Reptile and amphibian specialists at the Senckenberg Research Institute in Frankfurt, Germany, discovered it in 2010 in the Serrania de Tabasara mountains of western Panama, a highly understudied part of the Panamanian central mountain range, the institute reported Tuesday.
"When we finally caught the first individuals by hand, we noticed that it dyes ones fingers yellow when it is handled," researcher Andreas Hertz said. "The scientific name (Diasporas citrinobapheus) of this new frog refers to this characteristic and means yellow dyer rainfrog."
The new frog, less than three-quarters of an inch long, belongs to group of frogs that lack a tadpole stage but develop directly as little frogs inside the egg, researchers said.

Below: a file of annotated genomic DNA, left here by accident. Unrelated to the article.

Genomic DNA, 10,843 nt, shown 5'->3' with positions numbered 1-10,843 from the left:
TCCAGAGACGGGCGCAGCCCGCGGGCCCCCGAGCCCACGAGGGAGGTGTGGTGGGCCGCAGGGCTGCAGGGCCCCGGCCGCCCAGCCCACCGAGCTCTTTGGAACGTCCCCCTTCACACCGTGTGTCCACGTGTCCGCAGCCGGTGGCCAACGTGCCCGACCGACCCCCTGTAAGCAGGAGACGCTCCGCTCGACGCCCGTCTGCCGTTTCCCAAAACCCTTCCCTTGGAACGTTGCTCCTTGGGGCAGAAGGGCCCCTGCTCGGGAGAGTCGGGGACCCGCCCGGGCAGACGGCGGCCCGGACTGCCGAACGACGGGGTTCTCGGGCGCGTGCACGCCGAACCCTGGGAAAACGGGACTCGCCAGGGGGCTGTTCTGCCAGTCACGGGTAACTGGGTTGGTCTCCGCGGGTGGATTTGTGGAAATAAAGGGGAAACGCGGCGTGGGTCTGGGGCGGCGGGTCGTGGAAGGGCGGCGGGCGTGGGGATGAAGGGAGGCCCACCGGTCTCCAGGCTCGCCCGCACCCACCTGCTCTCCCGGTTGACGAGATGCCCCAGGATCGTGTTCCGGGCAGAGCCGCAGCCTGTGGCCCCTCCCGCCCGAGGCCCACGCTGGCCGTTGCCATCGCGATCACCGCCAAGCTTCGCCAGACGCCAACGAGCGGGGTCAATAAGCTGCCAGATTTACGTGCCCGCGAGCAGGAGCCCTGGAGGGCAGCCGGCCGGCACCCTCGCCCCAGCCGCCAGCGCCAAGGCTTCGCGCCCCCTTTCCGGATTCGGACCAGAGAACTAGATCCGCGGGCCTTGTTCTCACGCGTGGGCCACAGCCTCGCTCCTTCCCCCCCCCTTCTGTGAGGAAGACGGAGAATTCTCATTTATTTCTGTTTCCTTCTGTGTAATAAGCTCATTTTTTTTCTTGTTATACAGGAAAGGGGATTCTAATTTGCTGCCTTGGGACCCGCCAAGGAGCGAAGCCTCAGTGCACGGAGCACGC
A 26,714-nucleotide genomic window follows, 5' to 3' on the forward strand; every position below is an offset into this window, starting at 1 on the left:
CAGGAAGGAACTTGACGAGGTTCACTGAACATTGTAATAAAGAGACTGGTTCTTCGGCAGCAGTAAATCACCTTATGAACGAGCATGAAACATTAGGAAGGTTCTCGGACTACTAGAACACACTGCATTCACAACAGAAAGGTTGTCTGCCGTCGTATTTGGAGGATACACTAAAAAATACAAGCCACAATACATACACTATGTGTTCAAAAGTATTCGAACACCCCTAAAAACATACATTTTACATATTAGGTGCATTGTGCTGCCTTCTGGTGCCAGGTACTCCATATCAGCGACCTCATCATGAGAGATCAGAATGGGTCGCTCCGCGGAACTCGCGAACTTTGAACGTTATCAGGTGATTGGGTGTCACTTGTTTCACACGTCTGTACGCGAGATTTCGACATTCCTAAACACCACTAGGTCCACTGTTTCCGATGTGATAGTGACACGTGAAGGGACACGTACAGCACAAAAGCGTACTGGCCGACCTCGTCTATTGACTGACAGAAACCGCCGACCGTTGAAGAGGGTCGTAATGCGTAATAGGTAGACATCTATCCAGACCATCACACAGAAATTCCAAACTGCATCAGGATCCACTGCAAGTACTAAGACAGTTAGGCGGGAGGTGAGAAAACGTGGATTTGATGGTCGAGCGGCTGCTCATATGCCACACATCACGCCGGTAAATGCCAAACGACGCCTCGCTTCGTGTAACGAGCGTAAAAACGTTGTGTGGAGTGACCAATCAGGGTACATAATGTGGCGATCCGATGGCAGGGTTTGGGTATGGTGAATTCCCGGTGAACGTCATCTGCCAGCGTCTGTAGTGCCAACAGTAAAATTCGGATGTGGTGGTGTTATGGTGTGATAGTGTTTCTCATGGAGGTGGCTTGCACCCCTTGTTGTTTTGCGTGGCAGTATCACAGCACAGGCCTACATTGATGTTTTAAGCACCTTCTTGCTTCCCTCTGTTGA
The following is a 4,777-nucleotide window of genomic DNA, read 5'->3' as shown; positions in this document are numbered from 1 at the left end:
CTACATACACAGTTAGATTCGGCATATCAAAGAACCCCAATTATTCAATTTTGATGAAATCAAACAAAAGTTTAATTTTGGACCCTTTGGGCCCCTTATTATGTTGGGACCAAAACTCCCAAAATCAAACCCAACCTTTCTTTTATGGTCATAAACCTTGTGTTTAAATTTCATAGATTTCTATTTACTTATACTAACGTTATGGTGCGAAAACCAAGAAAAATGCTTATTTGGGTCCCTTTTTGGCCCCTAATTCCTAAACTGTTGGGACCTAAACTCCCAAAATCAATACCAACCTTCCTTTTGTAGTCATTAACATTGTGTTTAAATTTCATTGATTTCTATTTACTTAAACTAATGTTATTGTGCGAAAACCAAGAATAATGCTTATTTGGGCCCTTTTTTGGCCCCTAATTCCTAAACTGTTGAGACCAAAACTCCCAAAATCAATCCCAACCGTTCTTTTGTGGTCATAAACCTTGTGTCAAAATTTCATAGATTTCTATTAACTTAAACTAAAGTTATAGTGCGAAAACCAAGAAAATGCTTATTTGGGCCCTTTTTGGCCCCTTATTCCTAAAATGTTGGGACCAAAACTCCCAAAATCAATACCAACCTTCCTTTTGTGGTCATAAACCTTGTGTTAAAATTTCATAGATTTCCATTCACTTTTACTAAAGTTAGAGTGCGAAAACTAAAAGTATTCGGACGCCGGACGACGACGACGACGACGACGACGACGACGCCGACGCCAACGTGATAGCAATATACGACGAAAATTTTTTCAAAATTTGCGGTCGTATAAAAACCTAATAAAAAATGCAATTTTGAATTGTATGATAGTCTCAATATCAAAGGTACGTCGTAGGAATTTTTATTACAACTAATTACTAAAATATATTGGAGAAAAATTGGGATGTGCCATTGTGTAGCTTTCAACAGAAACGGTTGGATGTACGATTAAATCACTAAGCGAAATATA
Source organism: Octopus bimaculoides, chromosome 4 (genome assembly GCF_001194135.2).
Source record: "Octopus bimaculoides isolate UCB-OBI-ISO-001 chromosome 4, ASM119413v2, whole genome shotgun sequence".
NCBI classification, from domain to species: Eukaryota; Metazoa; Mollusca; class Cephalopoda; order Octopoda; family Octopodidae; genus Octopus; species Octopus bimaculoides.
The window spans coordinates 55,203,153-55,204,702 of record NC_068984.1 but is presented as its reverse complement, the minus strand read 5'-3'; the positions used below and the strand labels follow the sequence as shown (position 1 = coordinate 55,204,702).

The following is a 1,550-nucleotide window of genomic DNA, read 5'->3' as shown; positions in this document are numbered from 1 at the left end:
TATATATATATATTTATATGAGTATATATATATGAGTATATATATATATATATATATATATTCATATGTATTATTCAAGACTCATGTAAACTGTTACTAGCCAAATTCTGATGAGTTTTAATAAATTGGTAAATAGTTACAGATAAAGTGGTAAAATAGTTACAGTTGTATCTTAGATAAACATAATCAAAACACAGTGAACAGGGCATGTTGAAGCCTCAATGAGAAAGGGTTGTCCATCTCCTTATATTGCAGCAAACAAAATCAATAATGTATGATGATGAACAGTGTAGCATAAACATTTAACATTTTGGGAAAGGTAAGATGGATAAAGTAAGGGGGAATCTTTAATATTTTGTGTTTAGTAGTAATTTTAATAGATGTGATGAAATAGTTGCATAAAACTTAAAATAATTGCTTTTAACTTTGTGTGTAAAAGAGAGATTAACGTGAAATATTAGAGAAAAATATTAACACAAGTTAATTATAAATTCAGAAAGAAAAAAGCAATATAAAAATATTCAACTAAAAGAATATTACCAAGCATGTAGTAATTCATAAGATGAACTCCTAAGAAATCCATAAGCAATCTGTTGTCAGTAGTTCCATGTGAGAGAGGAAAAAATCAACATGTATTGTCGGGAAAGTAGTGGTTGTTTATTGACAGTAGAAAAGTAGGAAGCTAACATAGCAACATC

Considering the possibility that the yellow stain produced by the frogs may be poisonous, the scientists performed an analysis of the skin secretions.
"We cannot say whether the dye is any good as a predatory defense, as we could not find any poisonous components," Hertz said.
"Maybe the color is just easily washed out and has no particular function. However, for now, this peculiarity of the new species remains enigmatic."